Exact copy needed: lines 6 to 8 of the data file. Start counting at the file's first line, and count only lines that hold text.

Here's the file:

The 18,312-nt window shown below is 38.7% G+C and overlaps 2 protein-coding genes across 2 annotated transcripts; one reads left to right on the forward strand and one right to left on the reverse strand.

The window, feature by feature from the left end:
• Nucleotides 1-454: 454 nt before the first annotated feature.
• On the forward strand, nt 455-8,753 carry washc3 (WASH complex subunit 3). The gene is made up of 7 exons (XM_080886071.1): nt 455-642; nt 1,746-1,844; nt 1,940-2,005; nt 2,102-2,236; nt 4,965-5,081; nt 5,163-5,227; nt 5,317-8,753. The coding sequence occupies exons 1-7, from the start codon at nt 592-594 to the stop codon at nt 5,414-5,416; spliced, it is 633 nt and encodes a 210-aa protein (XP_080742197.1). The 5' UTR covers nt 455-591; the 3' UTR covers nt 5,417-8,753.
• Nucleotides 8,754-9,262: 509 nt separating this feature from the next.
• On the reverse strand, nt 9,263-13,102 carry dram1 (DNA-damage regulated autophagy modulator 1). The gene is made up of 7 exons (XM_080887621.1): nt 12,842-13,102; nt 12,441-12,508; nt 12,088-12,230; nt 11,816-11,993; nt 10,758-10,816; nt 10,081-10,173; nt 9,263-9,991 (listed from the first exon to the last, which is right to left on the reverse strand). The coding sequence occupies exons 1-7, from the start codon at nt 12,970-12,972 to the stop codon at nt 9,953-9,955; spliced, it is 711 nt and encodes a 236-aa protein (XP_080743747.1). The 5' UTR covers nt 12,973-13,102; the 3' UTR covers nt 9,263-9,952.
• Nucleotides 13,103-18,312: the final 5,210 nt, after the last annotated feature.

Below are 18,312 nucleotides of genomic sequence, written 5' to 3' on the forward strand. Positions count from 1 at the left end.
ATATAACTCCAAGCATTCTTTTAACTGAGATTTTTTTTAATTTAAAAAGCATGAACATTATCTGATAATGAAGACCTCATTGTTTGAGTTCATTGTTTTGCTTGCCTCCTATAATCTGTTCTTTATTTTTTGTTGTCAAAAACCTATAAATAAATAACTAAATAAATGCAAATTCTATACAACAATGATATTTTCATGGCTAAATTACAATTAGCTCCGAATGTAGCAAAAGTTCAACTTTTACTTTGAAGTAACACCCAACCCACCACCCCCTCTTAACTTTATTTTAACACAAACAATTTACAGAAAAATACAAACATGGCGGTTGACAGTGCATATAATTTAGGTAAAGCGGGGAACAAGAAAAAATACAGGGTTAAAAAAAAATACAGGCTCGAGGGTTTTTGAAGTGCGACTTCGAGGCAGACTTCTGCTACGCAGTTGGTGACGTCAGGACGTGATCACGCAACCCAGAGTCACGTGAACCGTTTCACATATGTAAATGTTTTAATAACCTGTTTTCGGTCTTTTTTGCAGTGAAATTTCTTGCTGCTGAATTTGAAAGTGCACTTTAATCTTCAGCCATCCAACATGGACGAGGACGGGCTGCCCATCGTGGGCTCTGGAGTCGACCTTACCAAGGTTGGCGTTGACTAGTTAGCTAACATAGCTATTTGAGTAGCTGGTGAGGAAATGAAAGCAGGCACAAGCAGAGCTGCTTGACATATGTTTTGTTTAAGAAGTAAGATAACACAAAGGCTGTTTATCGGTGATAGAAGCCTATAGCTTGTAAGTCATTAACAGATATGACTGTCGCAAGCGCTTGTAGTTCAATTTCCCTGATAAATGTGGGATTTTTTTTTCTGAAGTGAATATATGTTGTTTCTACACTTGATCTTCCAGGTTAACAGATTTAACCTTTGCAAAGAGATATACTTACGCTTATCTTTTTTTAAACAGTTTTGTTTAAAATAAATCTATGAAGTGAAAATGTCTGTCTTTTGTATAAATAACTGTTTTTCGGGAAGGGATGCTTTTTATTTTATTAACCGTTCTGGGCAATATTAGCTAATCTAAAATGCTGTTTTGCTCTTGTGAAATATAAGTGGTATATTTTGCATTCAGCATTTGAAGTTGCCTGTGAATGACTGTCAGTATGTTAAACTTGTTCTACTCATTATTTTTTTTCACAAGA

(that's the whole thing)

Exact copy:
• On the reverse strand, nt 9,263-13,102 carry dram1 (DNA-damage regulated autophagy modulator 1). The gene is made up of 7 exons (XM_080887621.1): nt 12,842-13,102; nt 12,441-12,508; nt 12,088-12,230; nt 11,816-11,993; nt 10,758-10,816; nt 10,081-10,173; nt 9,263-9,991 (listed from the first exon to the last, which is right to left on the reverse strand). The coding sequence occupies exons 1-7, from the start codon at nt 12,970-12,972 to the stop codon at nt 9,953-9,955; spliced, it is 711 nt and encodes a 236-aa protein (XP_080743747.1). The 5' UTR covers nt 12,973-13,102; the 3' UTR covers nt 9,263-9,952.
• Nucleotides 13,103-18,312: the final 5,210 nt, after the last annotated feature.

Below are 18,312 nucleotides of genomic sequence, written 5' to 3' on the forward strand. Positions count from 1 at the left end.